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|Title:||Public health impact of diesel exhaust: toxicity of nano-sized diesel exhaust particles - Part 3|
|Citation:||Environmental Health, 2006; 6 (2):28-31|
|Publisher:||Australian Institute of Environmental Health|
|School/Discipline:||School of Population Health and Clinical Practice : Public Health|
|Graeme Lawson and He Wang|
|Abstract:||Diesel exhaust particles (DEP) form a large component of the fine particle fraction in urban air and might constitute an important part of ultrafine (nanoparticle) particulate ambient and occupational air pollution. It is known that breathing high concentrations of diesel exhaust (DE) induces pulmonary inflammation, bronchoconstriction, and oxidative stress. Epidemiological, human and in vivo studies have demonstrated an association between air pollution and various adverse health outcomes such as asthma and lung cancer, although the underlying biological mechanism is not well understood. Current research practice focuses on mainly three particle sizes, namely: PM10, PM2.5 and ultrafine (<0.1ì). It is suggested that more research should be undertaken on the smaller particles such as nanoparticles (diameter less than 100 nm), because it is hypothesised that more harm could be caused by these particles. The effect of diesel exhaust and diesel exhaust particles on various in vitro systems is discussed.|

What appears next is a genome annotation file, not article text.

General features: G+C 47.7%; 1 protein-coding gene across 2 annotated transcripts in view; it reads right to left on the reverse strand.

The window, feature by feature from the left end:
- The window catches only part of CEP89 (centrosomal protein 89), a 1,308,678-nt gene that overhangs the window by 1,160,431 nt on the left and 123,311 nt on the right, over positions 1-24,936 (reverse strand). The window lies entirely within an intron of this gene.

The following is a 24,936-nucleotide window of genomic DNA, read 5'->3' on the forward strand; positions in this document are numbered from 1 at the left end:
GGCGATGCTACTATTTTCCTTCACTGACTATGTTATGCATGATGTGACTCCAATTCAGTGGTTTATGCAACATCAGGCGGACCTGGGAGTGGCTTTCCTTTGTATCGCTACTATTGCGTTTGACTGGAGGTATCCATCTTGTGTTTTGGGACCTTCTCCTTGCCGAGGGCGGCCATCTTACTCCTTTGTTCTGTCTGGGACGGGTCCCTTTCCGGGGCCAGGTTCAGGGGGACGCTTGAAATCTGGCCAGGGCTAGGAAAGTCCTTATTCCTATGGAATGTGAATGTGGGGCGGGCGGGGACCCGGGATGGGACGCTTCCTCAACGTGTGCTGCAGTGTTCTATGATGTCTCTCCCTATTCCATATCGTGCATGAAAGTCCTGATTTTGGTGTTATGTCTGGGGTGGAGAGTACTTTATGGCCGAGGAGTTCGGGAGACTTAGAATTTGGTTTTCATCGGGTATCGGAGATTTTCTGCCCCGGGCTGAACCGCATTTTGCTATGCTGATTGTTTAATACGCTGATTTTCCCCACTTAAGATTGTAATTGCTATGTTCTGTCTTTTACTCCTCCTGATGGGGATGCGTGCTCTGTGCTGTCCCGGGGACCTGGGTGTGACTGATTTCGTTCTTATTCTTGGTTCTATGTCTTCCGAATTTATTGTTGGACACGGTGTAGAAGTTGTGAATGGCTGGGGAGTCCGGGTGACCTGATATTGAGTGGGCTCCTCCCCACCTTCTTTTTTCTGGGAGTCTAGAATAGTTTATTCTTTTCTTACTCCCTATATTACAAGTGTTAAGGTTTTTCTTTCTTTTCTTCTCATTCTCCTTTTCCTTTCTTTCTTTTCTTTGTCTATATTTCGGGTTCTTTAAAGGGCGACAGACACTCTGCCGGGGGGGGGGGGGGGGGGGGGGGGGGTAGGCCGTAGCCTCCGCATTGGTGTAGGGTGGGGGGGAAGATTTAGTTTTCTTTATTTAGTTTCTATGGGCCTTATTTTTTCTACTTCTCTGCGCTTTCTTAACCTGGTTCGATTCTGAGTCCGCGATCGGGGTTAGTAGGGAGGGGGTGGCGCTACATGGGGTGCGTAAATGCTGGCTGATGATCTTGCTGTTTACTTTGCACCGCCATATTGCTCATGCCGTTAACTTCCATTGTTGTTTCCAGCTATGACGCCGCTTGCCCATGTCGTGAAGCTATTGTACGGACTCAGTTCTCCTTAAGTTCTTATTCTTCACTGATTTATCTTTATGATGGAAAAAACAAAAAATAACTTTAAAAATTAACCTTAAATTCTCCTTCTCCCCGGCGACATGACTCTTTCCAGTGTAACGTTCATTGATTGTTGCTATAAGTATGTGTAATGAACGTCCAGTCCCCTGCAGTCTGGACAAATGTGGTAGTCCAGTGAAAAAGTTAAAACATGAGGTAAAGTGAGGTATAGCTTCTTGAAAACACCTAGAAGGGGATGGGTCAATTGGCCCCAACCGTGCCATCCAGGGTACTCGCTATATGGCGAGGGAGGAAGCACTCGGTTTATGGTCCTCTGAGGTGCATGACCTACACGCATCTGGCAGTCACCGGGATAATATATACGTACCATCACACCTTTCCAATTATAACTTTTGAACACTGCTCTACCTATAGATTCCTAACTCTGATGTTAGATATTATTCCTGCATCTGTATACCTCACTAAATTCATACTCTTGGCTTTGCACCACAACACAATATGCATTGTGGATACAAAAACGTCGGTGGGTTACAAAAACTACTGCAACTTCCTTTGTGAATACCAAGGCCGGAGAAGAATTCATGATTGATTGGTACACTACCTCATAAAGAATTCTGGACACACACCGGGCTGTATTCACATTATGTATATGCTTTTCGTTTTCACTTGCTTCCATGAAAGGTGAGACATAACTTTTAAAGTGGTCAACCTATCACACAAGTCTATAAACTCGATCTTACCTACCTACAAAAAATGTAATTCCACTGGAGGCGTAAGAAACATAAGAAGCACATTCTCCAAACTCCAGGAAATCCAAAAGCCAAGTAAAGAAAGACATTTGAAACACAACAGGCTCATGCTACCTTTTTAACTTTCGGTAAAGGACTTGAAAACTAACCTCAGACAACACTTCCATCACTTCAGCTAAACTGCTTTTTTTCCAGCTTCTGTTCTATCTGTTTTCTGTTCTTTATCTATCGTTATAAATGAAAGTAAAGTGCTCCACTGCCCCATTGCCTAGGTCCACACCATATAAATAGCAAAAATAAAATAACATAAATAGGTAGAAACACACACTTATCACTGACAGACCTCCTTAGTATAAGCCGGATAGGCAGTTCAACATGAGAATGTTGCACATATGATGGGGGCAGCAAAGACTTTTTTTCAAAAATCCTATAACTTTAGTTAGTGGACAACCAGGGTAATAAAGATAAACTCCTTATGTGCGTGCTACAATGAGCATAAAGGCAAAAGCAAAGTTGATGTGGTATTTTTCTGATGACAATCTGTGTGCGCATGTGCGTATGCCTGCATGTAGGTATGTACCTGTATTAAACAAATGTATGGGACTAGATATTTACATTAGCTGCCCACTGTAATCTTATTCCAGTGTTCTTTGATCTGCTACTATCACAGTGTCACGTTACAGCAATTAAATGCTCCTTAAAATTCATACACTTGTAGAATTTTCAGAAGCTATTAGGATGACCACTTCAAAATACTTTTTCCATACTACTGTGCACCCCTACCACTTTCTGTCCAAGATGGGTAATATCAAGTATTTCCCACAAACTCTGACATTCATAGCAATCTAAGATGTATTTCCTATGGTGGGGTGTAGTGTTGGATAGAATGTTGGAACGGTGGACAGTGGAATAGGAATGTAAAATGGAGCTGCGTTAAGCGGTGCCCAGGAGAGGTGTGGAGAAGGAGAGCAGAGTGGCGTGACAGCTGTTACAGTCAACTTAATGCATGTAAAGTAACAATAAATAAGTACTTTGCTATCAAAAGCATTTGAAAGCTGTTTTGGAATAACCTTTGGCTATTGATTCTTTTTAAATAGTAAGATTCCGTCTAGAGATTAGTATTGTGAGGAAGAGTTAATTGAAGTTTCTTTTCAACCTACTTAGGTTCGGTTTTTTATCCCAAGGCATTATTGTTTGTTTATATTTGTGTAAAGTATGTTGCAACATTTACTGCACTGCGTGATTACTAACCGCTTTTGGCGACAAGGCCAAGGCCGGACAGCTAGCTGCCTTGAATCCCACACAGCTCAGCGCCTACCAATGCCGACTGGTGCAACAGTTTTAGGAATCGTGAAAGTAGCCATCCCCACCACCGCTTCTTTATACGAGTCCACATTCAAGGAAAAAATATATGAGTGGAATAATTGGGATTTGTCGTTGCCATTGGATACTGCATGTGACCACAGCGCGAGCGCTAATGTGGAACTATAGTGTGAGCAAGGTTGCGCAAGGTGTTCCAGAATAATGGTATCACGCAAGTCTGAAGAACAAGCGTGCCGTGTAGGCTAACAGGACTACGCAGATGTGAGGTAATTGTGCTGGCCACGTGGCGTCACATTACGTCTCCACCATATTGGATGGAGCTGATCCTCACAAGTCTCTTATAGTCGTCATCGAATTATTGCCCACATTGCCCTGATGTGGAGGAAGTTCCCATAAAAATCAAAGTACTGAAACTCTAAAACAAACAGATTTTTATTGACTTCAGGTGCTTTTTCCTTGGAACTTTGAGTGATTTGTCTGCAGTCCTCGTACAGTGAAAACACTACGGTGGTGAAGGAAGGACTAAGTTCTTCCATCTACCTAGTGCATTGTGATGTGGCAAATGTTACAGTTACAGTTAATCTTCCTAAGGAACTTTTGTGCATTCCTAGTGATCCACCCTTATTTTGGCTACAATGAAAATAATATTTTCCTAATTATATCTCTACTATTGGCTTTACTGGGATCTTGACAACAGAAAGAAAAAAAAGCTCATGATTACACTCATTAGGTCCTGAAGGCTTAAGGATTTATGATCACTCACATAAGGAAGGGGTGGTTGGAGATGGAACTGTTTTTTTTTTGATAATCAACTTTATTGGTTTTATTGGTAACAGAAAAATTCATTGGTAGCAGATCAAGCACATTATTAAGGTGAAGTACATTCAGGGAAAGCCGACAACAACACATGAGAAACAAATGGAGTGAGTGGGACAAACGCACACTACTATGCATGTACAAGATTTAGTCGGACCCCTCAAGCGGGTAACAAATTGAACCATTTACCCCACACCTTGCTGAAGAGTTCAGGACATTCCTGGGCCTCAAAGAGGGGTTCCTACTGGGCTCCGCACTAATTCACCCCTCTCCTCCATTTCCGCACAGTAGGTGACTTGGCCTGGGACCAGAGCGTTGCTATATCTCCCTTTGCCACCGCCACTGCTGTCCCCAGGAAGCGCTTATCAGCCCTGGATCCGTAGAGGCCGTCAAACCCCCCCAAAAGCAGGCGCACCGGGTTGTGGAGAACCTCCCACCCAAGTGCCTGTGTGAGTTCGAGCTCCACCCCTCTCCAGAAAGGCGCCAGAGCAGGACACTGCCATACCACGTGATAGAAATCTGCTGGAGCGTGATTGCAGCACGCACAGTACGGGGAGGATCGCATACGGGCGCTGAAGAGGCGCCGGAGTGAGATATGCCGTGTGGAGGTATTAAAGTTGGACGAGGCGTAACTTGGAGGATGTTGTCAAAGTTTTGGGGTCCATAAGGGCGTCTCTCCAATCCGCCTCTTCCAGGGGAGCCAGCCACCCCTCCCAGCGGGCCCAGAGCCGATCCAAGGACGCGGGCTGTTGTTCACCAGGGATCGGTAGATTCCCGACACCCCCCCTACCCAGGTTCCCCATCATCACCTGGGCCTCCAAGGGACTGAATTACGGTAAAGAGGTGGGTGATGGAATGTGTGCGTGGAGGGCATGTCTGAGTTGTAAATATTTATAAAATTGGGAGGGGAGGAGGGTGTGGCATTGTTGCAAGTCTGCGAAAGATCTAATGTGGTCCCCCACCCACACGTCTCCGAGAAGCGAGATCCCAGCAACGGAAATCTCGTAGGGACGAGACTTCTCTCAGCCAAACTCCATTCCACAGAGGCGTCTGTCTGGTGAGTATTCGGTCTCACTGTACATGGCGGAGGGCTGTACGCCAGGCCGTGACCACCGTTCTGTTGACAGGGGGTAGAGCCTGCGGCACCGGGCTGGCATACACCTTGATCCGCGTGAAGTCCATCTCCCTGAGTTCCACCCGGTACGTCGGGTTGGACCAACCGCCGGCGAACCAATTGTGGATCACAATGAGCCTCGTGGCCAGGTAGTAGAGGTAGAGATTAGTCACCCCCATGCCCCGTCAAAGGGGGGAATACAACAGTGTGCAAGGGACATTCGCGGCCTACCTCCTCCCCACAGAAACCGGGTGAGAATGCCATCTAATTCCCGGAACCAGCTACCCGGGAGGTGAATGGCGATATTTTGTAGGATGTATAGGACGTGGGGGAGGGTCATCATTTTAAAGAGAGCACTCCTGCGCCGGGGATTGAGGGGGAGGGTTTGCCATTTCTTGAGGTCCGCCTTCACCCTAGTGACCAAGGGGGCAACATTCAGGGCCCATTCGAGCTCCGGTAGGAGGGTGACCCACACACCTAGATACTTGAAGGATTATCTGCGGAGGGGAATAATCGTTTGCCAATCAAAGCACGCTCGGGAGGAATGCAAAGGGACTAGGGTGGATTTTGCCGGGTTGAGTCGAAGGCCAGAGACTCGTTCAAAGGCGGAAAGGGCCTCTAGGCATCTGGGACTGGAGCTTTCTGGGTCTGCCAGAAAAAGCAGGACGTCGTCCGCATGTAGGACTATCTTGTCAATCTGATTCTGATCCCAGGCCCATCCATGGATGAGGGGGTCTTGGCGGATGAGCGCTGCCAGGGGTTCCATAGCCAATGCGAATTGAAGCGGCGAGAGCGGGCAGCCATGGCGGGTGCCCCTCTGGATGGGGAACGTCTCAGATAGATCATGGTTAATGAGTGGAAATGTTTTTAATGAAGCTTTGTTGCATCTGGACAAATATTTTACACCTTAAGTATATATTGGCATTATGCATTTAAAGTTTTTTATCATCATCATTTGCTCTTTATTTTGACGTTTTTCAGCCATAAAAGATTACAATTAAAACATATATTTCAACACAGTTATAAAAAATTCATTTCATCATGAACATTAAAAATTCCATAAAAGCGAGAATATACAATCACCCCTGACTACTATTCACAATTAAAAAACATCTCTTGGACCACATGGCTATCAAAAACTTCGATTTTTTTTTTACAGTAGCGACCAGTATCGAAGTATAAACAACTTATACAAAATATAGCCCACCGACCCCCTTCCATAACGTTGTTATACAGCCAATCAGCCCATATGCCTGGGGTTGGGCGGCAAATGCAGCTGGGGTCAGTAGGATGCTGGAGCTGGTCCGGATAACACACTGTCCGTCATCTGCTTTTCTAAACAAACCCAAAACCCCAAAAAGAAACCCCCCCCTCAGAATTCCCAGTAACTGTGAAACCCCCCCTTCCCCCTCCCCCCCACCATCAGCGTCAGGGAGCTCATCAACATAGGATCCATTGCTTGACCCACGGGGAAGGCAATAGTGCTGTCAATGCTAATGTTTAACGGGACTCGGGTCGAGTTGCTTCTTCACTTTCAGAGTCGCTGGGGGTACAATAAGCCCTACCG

|Description:||Copyright © 2006 Australian Institute of Environmental Health|
|Appears in Collections:||Public Health publications|
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